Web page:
Tuesday, 14 March 2017

My Spring TBR

Top Ten Tuesday is a weekly meme hosted by The Broke and the Bookish. This week's topic is Ten Books on My Spring TBR. I'm very much of a mood reader and usually not very good at sticking to lists, so there is a good chance my reading over the next few months will be completely different to what I've listed below! That said, I really do intend to read most of them soon - we'll see!


The Screwtape Letters by C.S. Lewis (my Classics Club Spin book)
Death on the Cherwell by Mavis Doriel Hay
The Return of the King by J.R.R. Tolkien (after I finish The Two Towers, which will hopefully be this week)
Jane of Lantern Hill by L.M. Montgomery (for the Old School Kidlit reading challenge)
Once by various authors
A Man of Some Repute by Elizabeth Edmondson
The Sound of Diamonds by Rachelle Rea
A Swiftly Tilting Planet by Madeleine L'Engle
Thalia by Frances Faviell
The Oxford Inklings by Colin Duriez
 
Have you read any of these? If so, what did you think of them? And what are you looking forward to reading soon?

Wednesday, 8 March 2017

Classics Club Spin #15

It's time for another Classics Club Spin! I've quite enjoyed participating in these so far, and it's definitely a good incentive to get another book crossed off my list. The idea is that I list twenty unread books from my Classics Club list, and then on Friday a number will be announced, which is the book I have to read and post about by May 1st.
  1. The Watsons by Jane Austen
  2. Lorna Doone by R.D. Blackmore
  3. Agnes Grey by Anne Brontë
  4. My Antonia by Willa Cather
  5. The Wisdom of Father Brown by G.K. Chesterton
  6. A Tale of Two Cities by Charles Dickens
  7. The Adventures of Sherlock Holmes by Arthur Conan Doyle
  8. Sylvia's Lovers by Elizabeth Gaskell
  9. The Little White Horse by Elizabeth Goudge
  10. Cotillion by Georgette Heyer
  11. Elizabeth Captive Princess by Margaret Irwin
  12. The Screwtape Letters by C.S. Lewis
  13. Till We Have Faces by C.S. Lewis
  14. At the Back of the North Wind by George MacDonald
  15. Further Chronicles of Avonlea by L.M. Montgomery
  16. Ivanhoe by Walter Scott
  17. Hamlet by William Shakespeare
  18. Macbeth by William Shakespeare
  19. Vanity Fair by William Makepeace Thackeray
  20. Little House in the Big Woods by Laura Ingalls Wilder
I'd like it if #8, #9 or #12 came up, but really I think I'd be quite happy with any of these ... although I am a little intimidated by several of them.

Sunday, 5 March 2017

Quote of the Week



"It is the small temptations which undermine integrity, unless we watch and pray, and never think them too small to be resisted." - Rose in Bloom, Louisa May Alcott

Photo from Unsplash

Wednesday, 1 March 2017

Book Review: The Tanglewoods' Secret (1948)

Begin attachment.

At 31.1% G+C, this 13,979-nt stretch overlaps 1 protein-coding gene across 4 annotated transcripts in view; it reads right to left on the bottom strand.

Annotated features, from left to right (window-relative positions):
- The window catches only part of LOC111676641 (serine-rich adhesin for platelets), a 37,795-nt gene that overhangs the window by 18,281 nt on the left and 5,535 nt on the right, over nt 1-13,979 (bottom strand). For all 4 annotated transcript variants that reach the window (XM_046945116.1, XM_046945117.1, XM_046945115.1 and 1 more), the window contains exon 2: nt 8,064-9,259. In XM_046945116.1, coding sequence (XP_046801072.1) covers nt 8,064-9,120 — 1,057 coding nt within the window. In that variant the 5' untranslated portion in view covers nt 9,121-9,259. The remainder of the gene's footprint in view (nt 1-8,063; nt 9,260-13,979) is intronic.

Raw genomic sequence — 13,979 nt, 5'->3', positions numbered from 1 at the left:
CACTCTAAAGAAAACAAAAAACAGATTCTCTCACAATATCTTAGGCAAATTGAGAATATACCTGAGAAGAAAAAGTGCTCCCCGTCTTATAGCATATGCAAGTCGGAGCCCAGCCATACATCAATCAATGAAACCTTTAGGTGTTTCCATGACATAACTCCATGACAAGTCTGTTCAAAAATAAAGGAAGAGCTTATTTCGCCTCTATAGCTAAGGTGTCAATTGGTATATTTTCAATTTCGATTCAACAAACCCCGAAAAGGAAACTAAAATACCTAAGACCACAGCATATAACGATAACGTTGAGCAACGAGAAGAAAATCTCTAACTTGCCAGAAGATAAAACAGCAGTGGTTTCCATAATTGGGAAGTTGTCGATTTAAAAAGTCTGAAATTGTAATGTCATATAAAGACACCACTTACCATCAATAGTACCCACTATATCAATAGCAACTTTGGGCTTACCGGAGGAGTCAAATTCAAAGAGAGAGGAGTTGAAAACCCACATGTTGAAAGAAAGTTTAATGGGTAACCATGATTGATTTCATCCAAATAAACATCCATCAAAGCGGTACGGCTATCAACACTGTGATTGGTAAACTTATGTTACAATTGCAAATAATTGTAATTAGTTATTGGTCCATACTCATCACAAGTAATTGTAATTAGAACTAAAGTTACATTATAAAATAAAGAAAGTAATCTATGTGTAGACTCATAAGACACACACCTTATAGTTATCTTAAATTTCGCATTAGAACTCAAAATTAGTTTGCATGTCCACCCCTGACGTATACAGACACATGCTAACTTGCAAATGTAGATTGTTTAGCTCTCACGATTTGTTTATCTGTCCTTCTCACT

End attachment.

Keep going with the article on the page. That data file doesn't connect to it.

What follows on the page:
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Summary (from Goodreads): Ruth and her beloved brother Philip find solace in the expanse of the Tanglewoods' property. There they escape into bird watching, climbing, and general misadventures with their friend Terry.

But life with their Aunt is harsh, and Ruth suffers from an incorrigible temper. Just when she thinks she can't take it anymore, she learns a very special secret about a very special Shepherd. When a dreadful accident hurts one they love, Ruth and Philip learn that the Tanglewoods' Secret isn't meant to be kept a secret.
 
I read this for the Old School Kidlit challenge: a book you loved in childhood. I read this at the age of about six or seven and enjoyed it, but had never revisited it, so I didn't remember much except for a few details. I found that it didn't quite live up on rereading.
 
I think my main problem was that it was just too simplistic. Of course it was written for quite young children, so that isn't necessarily a bad thing, but rereading it now as an adult I just didn't enjoy it as much. Admittedly, the book does make clear that becoming a Christian doesn't make all your troubles and suffering go away, but the issues faced by Ruth and others in the book (including a pretty major tragedy) seem to be got over pretty quickly. I also found myself getting pretty annoyed with Aunt Margaret in the first half of the book; I'm not surprised Ruth keeps being naughty when her aunt is always telling her how bad she is! I also felt that it was unfair that Ruth was often made to help with the housework whilst her older brother was allowed to go out and play, but I suppose that is a sign of when the book was written.
 
The sections I found most interesting were the parts about Ruth and Philip's lives, such as their interest in bird-watching, the games they play together and their schemes for making money so that they can save up to buy a camera, and I wish that there had been more of these in the book. I also liked their relationship - they have a strong friendship as well as being siblings which  always good to read about. I think the messages in the book were mostly good and I liked that it was pointed out that adults (such as Aunt Margaret) also need Jesus and don't necessarily always have it all figured out or do the right thing. I just found the whole story a bit simplistic and the Christian parts quite heavy-handed. But I still found things to enjoy about it, and I did enjoy it more as a child (although not as much as some of Patricia St. John's other books).